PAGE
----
Svendsen Sighting

It’s late morning in early November and Carl Svendsen is traveling Bernardston Road north on his way to a northern Greenfield tool show at Indoor Action, when something catches his eye at the Emerson family tree farm, near the outflow of Lover’s Lane. Upon closer inspection from a range of 100 yards, the long tail and massive body tells him he’s looking at a “dirty-blonde” cougar. Unbelievable.

Svendsen quickly turns his vehicle around and stops to get a better look as the cat as it “meanders” toward an open ridge-top behind pastured horses; clearly a large, long-tailed cat. No question about it. Then, overwhelmed by the sighting, he backs up quite a distance and into the landowner’s driveway. He has to share his sighting with someone; anyone. Why not the owner? So he exits the vehicle and raps on the door. A man answers and he askes him to come quickly, there’s a cougar walking across his pasture. But by the time he gets his shoes on and arrives at a site where they can view the clearing, the cat has vanished, likely on the other side of the western ridge, headed toward Interstate 91.

“Seeing is believing,” says Svendsen, of Erving. “There was no mistaking it. I’ve read about sightings, now I’ve had one, and to think it happened in Greenfield, Massachusetts. I’ve been all around the country and see my first cougar in Greenfield? Who would have thought it?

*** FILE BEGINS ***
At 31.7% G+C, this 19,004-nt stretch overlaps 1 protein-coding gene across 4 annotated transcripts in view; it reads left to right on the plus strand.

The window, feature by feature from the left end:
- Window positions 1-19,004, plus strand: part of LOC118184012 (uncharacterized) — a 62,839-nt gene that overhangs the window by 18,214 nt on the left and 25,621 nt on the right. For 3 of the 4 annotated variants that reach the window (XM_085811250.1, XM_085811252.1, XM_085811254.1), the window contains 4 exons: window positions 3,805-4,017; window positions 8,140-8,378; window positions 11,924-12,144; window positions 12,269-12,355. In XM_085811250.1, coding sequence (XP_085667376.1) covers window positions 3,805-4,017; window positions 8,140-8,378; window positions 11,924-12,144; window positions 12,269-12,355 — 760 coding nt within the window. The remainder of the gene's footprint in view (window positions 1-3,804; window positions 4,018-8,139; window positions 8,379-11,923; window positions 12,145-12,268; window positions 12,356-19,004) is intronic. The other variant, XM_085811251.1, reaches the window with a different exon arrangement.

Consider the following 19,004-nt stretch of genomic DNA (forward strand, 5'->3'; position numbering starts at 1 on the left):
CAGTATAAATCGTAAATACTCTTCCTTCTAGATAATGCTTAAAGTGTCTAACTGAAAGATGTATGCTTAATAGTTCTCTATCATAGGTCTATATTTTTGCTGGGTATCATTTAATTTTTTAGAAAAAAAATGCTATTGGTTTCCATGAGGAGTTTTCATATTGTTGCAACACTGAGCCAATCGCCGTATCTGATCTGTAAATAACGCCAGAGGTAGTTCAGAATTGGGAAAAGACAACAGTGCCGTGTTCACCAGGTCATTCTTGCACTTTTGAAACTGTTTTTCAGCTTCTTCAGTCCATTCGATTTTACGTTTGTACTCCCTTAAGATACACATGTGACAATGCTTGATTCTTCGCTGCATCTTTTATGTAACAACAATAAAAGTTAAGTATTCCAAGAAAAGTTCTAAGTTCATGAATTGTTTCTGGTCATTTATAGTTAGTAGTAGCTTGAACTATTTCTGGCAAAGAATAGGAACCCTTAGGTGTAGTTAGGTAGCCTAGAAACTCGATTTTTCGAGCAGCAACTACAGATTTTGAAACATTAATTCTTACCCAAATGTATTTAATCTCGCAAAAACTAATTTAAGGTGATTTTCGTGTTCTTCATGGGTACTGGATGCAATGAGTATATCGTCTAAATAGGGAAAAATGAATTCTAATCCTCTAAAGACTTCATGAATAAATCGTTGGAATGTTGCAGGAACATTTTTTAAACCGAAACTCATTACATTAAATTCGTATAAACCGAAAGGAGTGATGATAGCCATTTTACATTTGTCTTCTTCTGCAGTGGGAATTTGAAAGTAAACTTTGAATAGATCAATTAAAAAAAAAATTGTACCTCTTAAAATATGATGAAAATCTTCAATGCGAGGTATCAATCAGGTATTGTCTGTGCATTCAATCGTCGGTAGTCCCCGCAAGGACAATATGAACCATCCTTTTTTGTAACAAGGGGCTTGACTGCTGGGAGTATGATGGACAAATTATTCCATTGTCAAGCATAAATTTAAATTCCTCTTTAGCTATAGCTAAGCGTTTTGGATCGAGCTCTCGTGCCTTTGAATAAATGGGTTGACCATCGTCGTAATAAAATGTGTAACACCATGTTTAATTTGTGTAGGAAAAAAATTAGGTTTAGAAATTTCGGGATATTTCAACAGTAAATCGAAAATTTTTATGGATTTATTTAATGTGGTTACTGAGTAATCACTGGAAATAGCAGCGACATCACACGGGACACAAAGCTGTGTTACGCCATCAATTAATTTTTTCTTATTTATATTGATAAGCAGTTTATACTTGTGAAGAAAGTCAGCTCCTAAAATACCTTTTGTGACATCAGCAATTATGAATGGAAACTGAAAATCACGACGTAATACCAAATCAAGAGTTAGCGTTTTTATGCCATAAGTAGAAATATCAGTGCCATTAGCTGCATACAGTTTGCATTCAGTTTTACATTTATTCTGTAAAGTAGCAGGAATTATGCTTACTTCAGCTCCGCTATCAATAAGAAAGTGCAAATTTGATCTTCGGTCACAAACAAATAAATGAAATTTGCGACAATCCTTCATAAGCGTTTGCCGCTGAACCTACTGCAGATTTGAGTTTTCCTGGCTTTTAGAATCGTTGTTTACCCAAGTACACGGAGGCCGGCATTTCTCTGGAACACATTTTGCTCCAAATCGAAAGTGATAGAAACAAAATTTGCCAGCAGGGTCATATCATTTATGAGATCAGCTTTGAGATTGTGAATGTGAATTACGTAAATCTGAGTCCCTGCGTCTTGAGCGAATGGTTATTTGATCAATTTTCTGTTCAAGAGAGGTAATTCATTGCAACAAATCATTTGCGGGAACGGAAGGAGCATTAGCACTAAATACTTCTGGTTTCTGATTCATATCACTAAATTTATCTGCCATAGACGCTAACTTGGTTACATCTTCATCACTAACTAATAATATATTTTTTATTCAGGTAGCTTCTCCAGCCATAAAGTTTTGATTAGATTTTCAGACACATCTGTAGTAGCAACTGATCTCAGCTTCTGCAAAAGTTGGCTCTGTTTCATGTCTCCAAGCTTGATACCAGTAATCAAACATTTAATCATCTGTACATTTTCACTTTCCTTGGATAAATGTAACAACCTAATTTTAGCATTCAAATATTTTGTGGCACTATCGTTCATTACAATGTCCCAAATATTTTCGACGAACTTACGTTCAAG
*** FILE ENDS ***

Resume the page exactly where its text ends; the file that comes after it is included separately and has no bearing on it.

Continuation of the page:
“I was so excited that the guy I spoke to must have thought I was having a heart attack. I was just thrilled to see one. A beautiful sight.”

The homeowner questions him. Is he certain he didn’t see his house cat?

No way. The thing was huge.

Svendsen goes home to get his wife, tells her to come with him, he’s seen a cougar. They jump in the car and take a walk to where he last saw the animal. Nothing. “I’m no tracker and the ground was hard,” he says, “but the landowner saw a track he wasn’t familiar with and said he’d check with a friend of his who’s a game warden. He also told me his neighbors from the other side of the power lines claim to have seen cougars.”

Several other sightings have come from the area west of I-91, between East Colrain and the Mohawk Trail, not far from the Emerson site.

What will the authorities say when a cougar is killed in the road? It could happen. And if it does, they’ll have a lot of explaining to do. Why do they say they’re extinct? Why don’t they admit there”s a chance, even slim, that they never faded into total extinction?

At this point Eastern Cougars are ghosts from the past, kind of like moose and wolves and lynxes, which have reappeared with the reforestation of New England. So, why not cougars?

That’s a question no one has been able to answer with certainty.

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